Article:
Let’s add the state’s public defenders to the list of services affected by the COVID-19 pandemic. And let’s look for ways to strengthen their services.
A recent news story from The Topeka Capital-Journal’s Titus Wu outlines the problem. In short, courts across the state and country have struggled to adapt to the spread of the virus. Many hearings and trials have been delayed. At the same time, the wheels of law enforcement continue to turn, and more defendants are brought into the legal system.
It’s important to note that the right to a defense attorney isn’t some newfangled liberal cause. It’s right there in the Constitution.
The Sixth Amendment reads (in part): "In all criminal prosecutions, the accused shall enjoy the right to a speedy and public trial ... and to have the assistance of counsel for his defense."
It’s that last clause — about the assistance of counsel — that’s the key. We all have the right to counsel. Those of us who can afford it will often hire an attorney. But for many that’s unaffordable. That’s where a robust public defender system comes in.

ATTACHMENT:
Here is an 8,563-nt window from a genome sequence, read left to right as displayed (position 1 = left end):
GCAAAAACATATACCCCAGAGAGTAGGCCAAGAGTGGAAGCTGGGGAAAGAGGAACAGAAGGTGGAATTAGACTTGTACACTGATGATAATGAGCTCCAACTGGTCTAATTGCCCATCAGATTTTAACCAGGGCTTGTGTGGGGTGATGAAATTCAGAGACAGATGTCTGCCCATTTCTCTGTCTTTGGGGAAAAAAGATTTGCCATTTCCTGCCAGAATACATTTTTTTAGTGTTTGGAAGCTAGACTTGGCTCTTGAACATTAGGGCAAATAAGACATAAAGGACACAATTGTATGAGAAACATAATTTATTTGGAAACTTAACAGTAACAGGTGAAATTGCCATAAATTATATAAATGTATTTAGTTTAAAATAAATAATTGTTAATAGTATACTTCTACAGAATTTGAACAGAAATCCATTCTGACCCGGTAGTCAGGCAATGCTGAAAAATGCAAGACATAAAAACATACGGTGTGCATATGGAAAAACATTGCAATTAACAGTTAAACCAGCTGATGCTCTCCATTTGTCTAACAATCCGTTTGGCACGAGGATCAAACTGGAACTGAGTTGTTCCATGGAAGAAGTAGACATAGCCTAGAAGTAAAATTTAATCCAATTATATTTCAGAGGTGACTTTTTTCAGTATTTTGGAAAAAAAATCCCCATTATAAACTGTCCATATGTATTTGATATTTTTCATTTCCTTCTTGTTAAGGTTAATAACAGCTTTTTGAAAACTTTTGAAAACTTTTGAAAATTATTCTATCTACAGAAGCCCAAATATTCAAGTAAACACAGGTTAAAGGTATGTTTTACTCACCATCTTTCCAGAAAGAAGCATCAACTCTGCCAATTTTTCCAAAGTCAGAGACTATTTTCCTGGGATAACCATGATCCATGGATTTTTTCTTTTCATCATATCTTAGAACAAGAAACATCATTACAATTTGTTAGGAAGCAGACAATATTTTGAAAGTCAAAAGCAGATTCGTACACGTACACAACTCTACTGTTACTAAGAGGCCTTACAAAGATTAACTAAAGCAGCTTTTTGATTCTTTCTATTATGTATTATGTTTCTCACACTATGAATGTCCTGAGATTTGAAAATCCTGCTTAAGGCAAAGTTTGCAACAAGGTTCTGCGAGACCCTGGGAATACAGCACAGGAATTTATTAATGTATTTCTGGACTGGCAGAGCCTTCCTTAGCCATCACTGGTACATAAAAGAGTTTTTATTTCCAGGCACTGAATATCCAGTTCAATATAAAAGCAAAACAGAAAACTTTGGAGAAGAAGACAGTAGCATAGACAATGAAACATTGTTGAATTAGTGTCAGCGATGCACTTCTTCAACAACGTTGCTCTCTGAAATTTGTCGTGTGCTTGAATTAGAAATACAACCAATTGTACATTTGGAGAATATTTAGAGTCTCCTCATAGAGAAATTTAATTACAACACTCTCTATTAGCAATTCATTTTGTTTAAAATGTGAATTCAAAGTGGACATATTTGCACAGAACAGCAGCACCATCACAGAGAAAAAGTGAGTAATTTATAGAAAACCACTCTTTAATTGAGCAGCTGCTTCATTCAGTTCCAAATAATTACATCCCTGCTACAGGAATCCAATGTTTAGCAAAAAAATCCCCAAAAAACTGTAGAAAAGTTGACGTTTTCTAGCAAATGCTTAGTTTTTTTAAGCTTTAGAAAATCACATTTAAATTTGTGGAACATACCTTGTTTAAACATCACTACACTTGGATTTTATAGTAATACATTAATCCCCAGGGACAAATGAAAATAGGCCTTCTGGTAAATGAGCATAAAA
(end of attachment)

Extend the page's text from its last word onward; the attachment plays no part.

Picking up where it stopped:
Wu sketches the challenges clearly. "Public defenders in Kansas are already working with higher-than-accepted caseloads, with around 205 cases per attorney in the last fiscal year. That's above a national recommendation of 150 felony cases per year. At some point, public defenders offices can't take more cases for ethical and effectiveness reasons."
Other lawyers then have to be hired to represent defendants.
That’s just the beginning of the challenges. Technology has been a challenge for both lawyers and those they represent. Imagine making videoconferencing work consistently in a corrections environment, while looping in attorneys and courts. Visits to the accused if they’re in jail or prison can be risky, given the virus’s spread in closed environments.
Heather Cessna, head of the State Board of Indigents' Defense Services, which oversees funding for defenders, is asking for support from the state, Wu writes, "totaling around $16 million, for more public defenders, more technological infrastructure and other things."
This seems like a wise move. The right to a speedy trial and the right to counsel is part of the bedrock of our country. And without legal representation, trials aren’t likely to be speedy, either.